JP5166724B2 - Ultrasonic inspection system and method - Google Patents

Ultrasonic inspection system and method Download PDF

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Publication number
JP5166724B2
JP5166724B2 JP2006326188A JP2006326188A JP5166724B2 JP 5166724 B2 JP5166724 B2 JP 5166724B2 JP 2006326188 A JP2006326188 A JP 2006326188A JP 2006326188 A JP2006326188 A JP 2006326188A JP 5166724 B2 JP5166724 B2 JP 5166724B2
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object
non
ultrasonic
particle size
energy
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JP2007155730A (en
Inventor
シヴァラマニヴァス・ラマズワミー
マイケル・フランシス・ザビエル・ギゴッティ
ヴァムシ・クリシュナ・レディ・コマレディ
リチャード・ユージーン・クラーセン
エドワード・ジェームズ・ニーターズ
マンダヤム・トンダヌール・シャムスンダー
マイケル・エヴェレット・ケラー
ニハット・クルケウ
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ゼネラル・エレクトリック・カンパニイ
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    • GPHYSICS
    • G01MEASURING; TESTING
    • G01NINVESTIGATING OR ANALYSING MATERIALS BY DETERMINING THEIR CHEMICAL OR PHYSICAL PROPERTIES
    • G01N29/00Investigating or analysing materials by the use of ultrasonic, sonic or infrasonic waves; Visualisation of the interior of objects by transmitting ultrasonic or sonic waves through the object
    • G01N29/04Analysing solids
    • G01N29/11Analysing solids by measuring attenuation of acoustic waves
    • GPHYSICS
    • G01MEASURING; TESTING
    • G01NINVESTIGATING OR ANALYSING MATERIALS BY DETERMINING THEIR CHEMICAL OR PHYSICAL PROPERTIES
    • G01N29/00Investigating or analysing materials by the use of ultrasonic, sonic or infrasonic waves; Visualisation of the interior of objects by transmitting ultrasonic or sonic waves through the object
    • G01N29/04Analysing solids
    • G01N29/06Visualisation of the interior, e.g. acoustic microscopy
    • G01N29/0609Display arrangements, e.g. colour displays
    • G01N29/0618Display arrangements, e.g. colour displays synchronised with scanning, e.g. in real-time
    • GPHYSICS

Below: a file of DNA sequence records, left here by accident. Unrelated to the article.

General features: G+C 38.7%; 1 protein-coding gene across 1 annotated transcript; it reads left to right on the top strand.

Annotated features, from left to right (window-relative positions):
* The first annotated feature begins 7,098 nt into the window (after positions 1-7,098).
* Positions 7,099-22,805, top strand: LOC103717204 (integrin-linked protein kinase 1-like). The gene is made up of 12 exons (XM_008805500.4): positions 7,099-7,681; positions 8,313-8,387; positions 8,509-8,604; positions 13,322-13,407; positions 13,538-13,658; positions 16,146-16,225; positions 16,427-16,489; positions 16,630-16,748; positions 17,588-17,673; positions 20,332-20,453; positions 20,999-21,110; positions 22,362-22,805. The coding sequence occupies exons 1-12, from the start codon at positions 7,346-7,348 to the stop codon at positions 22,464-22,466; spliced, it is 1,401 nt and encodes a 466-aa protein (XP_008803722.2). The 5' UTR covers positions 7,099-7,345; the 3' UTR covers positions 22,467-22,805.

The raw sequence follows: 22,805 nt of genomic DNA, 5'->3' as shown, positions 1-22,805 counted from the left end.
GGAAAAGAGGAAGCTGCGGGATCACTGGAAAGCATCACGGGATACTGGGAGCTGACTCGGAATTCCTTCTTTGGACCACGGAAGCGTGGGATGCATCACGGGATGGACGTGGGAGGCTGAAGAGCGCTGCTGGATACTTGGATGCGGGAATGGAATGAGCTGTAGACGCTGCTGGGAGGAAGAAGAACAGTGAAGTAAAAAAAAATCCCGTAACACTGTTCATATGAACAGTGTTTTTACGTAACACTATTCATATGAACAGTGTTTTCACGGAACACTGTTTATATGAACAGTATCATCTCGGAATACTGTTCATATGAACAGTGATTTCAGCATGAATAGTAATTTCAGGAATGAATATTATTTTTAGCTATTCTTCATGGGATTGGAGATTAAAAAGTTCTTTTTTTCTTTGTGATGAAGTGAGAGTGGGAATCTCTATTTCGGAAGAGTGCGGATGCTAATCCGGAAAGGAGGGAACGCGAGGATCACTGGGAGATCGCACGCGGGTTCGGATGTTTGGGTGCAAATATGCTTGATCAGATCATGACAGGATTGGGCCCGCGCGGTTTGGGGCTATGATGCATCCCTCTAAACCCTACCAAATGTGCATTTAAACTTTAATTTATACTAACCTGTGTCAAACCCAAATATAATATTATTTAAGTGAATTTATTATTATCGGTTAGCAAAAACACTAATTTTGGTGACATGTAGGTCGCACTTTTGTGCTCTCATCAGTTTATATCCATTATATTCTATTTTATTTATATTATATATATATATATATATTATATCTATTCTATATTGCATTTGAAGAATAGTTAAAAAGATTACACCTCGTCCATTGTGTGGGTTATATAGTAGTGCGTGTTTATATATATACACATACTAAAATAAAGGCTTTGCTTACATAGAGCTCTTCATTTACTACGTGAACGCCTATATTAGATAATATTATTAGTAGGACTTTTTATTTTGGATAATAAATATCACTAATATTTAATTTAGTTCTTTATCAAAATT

• G01MEASURING; TESTING
    • G01NINVESTIGATING OR ANALYSING MATERIALS BY DETERMINING THEIR CHEMICAL OR PHYSICAL PROPERTIES
    • G01N29/00Investigating or analysing materials by the use of ultrasonic, sonic or infrasonic waves; Visualisation of the interior of objects by transmitting ultrasonic or sonic waves through the object
    • G01N29/04Analysing solids
    • G01N29/12Analysing solids by measuring frequency or resonance of acoustic waves
    • GPHYSICS
    • G01MEASURING; TESTING
    • G01NINVESTIGATING OR ANALYSING MATERIALS BY DETERMINING THEIR CHEMICAL OR PHYSICAL PROPERTIES
    • G01N29/00Investigating or analysing materials by the use of ultrasonic, sonic or infrasonic waves; Visualisation of the interior of objects by transmitting ultrasonic or sonic waves through the object
    • G01N29/34Generating the ultrasonic, sonic or infrasonic waves, e.g. electronic circuits specially adapted therefor
    • G01N29/341Generating the ultrasonic, sonic or infrasonic waves, e.g. electronic circuits specially adapted therefor with time characteristics
    • GPHYSICS
    • G01MEASURING; TESTING
    • G01NINVESTIGATING OR ANALYSING MATERIALS BY DETERMINING THEIR CHEMICAL OR PHYSICAL PROPERTIES
    • G01N29/00Investigating or analysing materials by the use of ultrasonic, sonic or infrasonic waves; Visualisation of the interior of objects by transmitting ultrasonic or sonic waves through the object
    • G01N29/36Detecting the response signal, e.g. electronic circuits specially adapted therefor
    • G01N29/42Detecting the response signal, e.g. electronic circuits specially adapted therefor by frequency filtering or by tuning to resonant frequency
    • GPHYSICS
    • G01MEASURING; TESTING
    • G01NINVESTIGATING OR ANALYSING MATERIALS BY DETERMINING THEIR CHEMICAL OR PHYSICAL PROPERTIES